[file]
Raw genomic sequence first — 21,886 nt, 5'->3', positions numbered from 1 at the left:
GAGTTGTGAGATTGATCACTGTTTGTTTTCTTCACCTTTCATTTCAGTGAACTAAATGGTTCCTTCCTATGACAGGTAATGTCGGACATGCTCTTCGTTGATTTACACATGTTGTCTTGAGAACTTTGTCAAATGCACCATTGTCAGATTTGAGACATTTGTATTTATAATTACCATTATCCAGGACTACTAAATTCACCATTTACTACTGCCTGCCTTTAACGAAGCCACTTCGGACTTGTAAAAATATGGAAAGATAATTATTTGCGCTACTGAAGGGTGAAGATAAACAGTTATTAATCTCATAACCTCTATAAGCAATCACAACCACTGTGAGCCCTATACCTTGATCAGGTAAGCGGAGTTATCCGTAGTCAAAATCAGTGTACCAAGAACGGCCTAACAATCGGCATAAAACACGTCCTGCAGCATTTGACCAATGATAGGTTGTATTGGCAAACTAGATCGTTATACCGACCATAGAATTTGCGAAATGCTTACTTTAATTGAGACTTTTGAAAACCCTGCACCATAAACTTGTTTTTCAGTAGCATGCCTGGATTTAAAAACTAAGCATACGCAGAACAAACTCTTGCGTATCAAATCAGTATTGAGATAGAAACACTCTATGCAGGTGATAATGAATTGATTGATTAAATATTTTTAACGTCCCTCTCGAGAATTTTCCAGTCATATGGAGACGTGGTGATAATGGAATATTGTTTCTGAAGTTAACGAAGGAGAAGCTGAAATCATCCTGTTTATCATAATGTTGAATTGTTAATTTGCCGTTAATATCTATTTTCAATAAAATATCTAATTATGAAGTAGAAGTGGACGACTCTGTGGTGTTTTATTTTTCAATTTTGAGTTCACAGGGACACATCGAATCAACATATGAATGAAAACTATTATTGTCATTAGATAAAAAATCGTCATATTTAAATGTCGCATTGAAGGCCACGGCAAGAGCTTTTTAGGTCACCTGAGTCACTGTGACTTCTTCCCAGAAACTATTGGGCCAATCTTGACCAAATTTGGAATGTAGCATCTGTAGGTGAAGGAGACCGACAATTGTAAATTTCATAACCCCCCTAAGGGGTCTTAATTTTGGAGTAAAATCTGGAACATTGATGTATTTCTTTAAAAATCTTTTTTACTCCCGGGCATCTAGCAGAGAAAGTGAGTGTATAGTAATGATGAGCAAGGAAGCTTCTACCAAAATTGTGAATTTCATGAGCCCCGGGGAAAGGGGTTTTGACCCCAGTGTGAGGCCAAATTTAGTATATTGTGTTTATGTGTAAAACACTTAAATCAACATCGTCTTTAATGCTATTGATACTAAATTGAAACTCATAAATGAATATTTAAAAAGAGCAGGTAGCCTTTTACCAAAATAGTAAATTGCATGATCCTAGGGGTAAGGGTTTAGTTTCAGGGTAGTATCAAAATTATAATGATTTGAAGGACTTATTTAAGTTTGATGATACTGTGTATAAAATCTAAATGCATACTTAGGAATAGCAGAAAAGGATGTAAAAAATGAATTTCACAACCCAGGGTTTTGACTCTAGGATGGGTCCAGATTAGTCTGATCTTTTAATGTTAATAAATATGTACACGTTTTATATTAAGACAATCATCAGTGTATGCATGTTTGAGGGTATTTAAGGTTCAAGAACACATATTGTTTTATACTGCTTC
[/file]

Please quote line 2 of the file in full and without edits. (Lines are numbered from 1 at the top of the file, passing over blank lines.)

GAGTTGTGAGATTGATCACTGTTTGTTTTCTTCACCTTTCATTTCAGTGAACTAAATGGTTCCTTCCTATGACAGGTAATGTCGGACATGCTCTTCGTTGATTTACACATGTTGTCTTGAGAACTTTGTCAAATGCACCATTGTCAGATTTGAGACATTTGTATTTATAATTACCATTATCCAGGACTACTAAATTCACCATTTACTACTGCCTGCCTTTAACGAAGCCACTTCGGACTTGTAAAAATATGGAAAGATAATTATTTGCGCTACTGAAGGGTGAAGATAAACAGTTATTAATCTCATAACCTCTATAAGCAATCACAACCACTGTGAGCCCTATACCTTGATCAGGTAAGCGGAGTTATCCGTAGTCAAAATCAGTGTACCAAGAACGGCCTAACAATCGGCATAAAACACGTCCTGCAGCATTTGACCAATGATAGGTTGTATTGGCAAACTAGATCGTTATACCGACCATAGAATTTGCGAAATGCTTACTTTAATTGAGACTTTTGAAAACCCTGCACCATAAACTTGTTTTTCAGTAGCATGCCTGGATTTAAAAACTAAGCATACGCAGAACAAACTCTTGCGTATCAAATCAGTATTGAGATAGAAACACTCTATGCAGGTGATAATGAATTGATTGATTAAATATTTTTAACGTCCCTCTCGAGAATTTTCCAGTCATATGGAGACGTGGTGATAATGGAATATTGTTTCTGAAGTTAACGAAGGAGAAGCTGAAATCATCCTGTTTATCATAATGTTGAATTGTTAATTTGCCGTTAATATCTATTTTCAATAAAATATCTAATTATGAAGTAGAAGTGGACGACTCTGTGGTGTTTTATTTTTCAATTTTGAGTTCACAGGGACACATCGAATCAACATATGAATGAAAACTATTATTGTCATTAGATAAAAAATCGTCATATTTAAATGTCGCATTGAAGGCCACGGCAAGAGCTTTTTAGGTCACCTGAGTCACTGTGACTTCTTCCCAGAAACTATTGGGCCAATCTTGACCAAATTTGGAATGTAGCATCTGTAGGTGAAGGAGACCGACAATTGTAAATTTCATAACCCCCCTAAGGGGTCTTAATTTTGGAGTAAAATCTGGAACATTGATGTATTTCTTTAAAAATCTTTTTTACTCCCGGGCATCTAGCAGAGAAAGTGAGTGTATAGTAATGATGAGCAAGGAAGCTTCTACCAAAATTGTGAATTTCATGAGCCCCGGGGAAAGGGGTTTTGACCCCAGTGTGAGGCCAAATTTAGTATATTGTGTTTATGTGTAAAACACTTAAATCAACATCGTCTTTAATGCTATTGATACTAAATTGAAACTCATAAATGAATATTTAAAAAGAGCAGGTAGCCTTTTACCAAAATAGTAAATTGCATGATCCTAGGGGTAAGGGTTTAGTTTCAGGGTAGTATCAAAATTATAATGATTTGAAGGACTTATTTAAGTTTGATGATACTGTGTATAAAATCTAAATGCATACTTAGGAATAGCAGAAAAGGATGTAAAAAATGAATTTCACAACCCAGGGTTTTGACTCTAGGATGGGTCCAGATTAGTCTGATCTTTTAATGTTAATAAATATGTACACGTTTTATATTAAGACAATCATCAGTGTATGCATGTTTGAGGGTATTTAAGGTTCAAGAACACATATTGTTTTATACTGCTTC